Amount of DNA vs Number of Matches

A Segment-ology TIDBIT

There are two concepts at work here – each is different – keep them straight and separate. Each in it’s own way can provide insights.

1. Amount of DNA from Ancestors. Although DNA from your Ancestors is random, there is some uniformity. You get exactly 1/2 of your atDNA from each parent; pretty close to 1/4 from each grandparent; about 1/8 from each great grandparent. By the time you get to your 128 5G grandparents, the average will be 1/128 from each one of them (roughly 1 percent), but with each generation past your parents, the deviation from the average increases. Still – the total of all ancestors at any generation will sum to 100 percent. On average you got about 15cM from each 5G grandparent, which may be in one segment or spread over several segments. The companies report that, in general, you will not share enough DNA to match most of your 6th cousins; but we know that you have so many 6th cousins that you will share with many of them – experience shows you will share from 0-21cM with some your 6th cousins. [see The Shared cM Project 2.0 at ]

2.Number of Matches from Ancestors. This depends on several factors: Number of cousins, who tests, endogamy, etc.

A. The number of cousins you have from each Ancestor is directly related to the size of their families leading to the number of their living descendants. Larger families => more cousins => more Matches.

B. Similarly the number of cousins you have from each Ancestor is directly related to how far back that Ancestor is. Distant Ancestors => more cousins => more Matches.

C. Who tests. This may be most pronounced with recent immigration. The more recent an Ancestor immigrates, the fewer number of living descendants in the US, where the highest percentage of atDNA test takers live. Recent immigration => fewer cousins tested => fewer Matches.

D. Endogamy. With endogamy, the amount of shared DNA increases, resulting in many more Matches who otherwise might not have matched. The classic case is Ashkenazi Jews, who tend to get many times the number of Matches others get, and the Matches are in fact somewhat more distant than indicated. This also applies to other endogamous populations. Endogamy => more cousins => more Matches.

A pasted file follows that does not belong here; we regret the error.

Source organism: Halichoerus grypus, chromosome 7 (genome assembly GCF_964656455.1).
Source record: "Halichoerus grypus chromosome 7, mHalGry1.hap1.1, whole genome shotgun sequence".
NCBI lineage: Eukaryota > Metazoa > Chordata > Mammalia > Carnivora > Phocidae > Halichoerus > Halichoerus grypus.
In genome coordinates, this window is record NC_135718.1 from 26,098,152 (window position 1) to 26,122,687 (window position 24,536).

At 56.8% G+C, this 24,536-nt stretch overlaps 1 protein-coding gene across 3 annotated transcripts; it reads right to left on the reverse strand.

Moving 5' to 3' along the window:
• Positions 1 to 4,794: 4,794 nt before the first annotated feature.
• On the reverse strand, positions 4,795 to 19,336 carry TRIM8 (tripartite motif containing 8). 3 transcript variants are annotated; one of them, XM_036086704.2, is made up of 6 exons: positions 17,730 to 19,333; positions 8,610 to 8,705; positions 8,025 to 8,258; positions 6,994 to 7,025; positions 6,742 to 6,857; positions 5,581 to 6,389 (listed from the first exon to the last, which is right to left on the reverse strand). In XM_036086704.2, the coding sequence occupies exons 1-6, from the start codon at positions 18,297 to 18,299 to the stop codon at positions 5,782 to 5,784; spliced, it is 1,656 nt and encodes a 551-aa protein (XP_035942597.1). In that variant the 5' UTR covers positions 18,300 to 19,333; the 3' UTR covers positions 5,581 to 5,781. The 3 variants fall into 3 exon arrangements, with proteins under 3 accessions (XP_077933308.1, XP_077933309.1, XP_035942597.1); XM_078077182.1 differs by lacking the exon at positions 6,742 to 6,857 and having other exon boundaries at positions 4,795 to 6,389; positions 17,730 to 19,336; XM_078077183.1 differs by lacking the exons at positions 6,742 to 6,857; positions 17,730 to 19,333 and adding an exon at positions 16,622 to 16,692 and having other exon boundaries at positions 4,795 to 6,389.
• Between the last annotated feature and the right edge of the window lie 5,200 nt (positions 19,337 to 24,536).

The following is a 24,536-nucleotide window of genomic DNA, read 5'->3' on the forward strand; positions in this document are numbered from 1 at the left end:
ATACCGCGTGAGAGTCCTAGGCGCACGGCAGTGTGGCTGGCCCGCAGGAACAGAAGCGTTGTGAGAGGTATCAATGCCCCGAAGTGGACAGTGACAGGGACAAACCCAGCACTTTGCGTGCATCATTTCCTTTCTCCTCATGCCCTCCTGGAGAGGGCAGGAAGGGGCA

Some of my experience and observations

My maternal grandmother was from immigrants to US in 1850s. Roughly 1/4 of my atDNA is from her, and 1/4 of my Chromosome Map has TGs from her line. But, I get relatively few Matches on this 1/4 of my Ancestry, and some of the “gaps” in my Map have no Matches in them at all. When I get only 1 or 2 Matches in a TG on my maternal side, it’s pretty certain they are from my grandmother’s line. The other maternal TGs are from my mother’s paternal side with deep Colonial Virginia roots – they tend to have many Matches.

As the Matches pour in, and are added to my TGs and Chromosome Map, I can see where some TGs have many Matches and must come from distant Ancestors – perhaps at the limits of my Tree, or beyond – so I focus on the closer MRCAs (Most Recent Common Ancestors) which provide pointers. In some cases I’ve found the Ancestor had a Plantation and raised many children.

Some of the other TGs have small to medium numbers of Matches, and where I can find an MRCA, they tend to be smaller Colonial families – folks who moved around a lot; died earlier in life; and/or had few known children who survived.

So as you form TGs, and look at the resulting Chromosome Map, they start to paint a picture…


[22K] Segment-ology: Amount of DNA vs Number of Matches TIDBIT; by Jim Bartlett 20170517

Format for AncestryDNA Notes

A Segment-ology TIDBIT

Here is an example of the format I usually use for AncestryDNA Notes, line by line:

[1] 6C1R: BUTCHER/BUSH > Valentine

[2] Gm 123456 [03F25] 15.1cM

[3] 12.4cM/1Seg

[4] SM: 6 [1 is 4C on BUTCHER]

[5] m5/4/17; mr5/5/17w/Gm#

[6] Added to xls & Notes

[1] is just line number, you don’t need to type that in

6C1R is 6th cousin once removed; 4Cx2 is double 4C

BUTCHER/BUSH is our MRCA surnames > Valentine is the child my Match descends from

Gm is GEDmatch ID

[03F25] is my Triangulated Group ID [Chr 3; F means start in 50-60Mbp range; 25 are first two Ahnentafel numbers of my ancestry to the MRCA – in this case my father and his mother]

15.1cM is cM per GEDmatch

12.4cM is cM per AncestryDNA [almost always smaller]

SM = Shared Matches; then the number of them; then any key info about any of them [in brackets]

M5/4/17 means I posted a message; mr means reply

Added note confirms info was added to my spreadsheet and my Notes on each surname

This info is available by hovering over the little document icon next to each Matches name. It is very useful in its own right to help me keep track of each Match. It is also particularly valuable when reviewing a list of Shared Matches – you can easily see which ones you have notes for and what the notes say. This helps you decide if a group of Shared Matches are grouping around one ancestral line.

I do this pretty religiously for all Matches with Hints; and try to do it for all 4C Matches, too – no time is left for the tens of thousands of other AncestryDNA Matches.

[22I] Segment-ology: Format for AncestryDNA Notes TIDBITS; by Jim Bartlett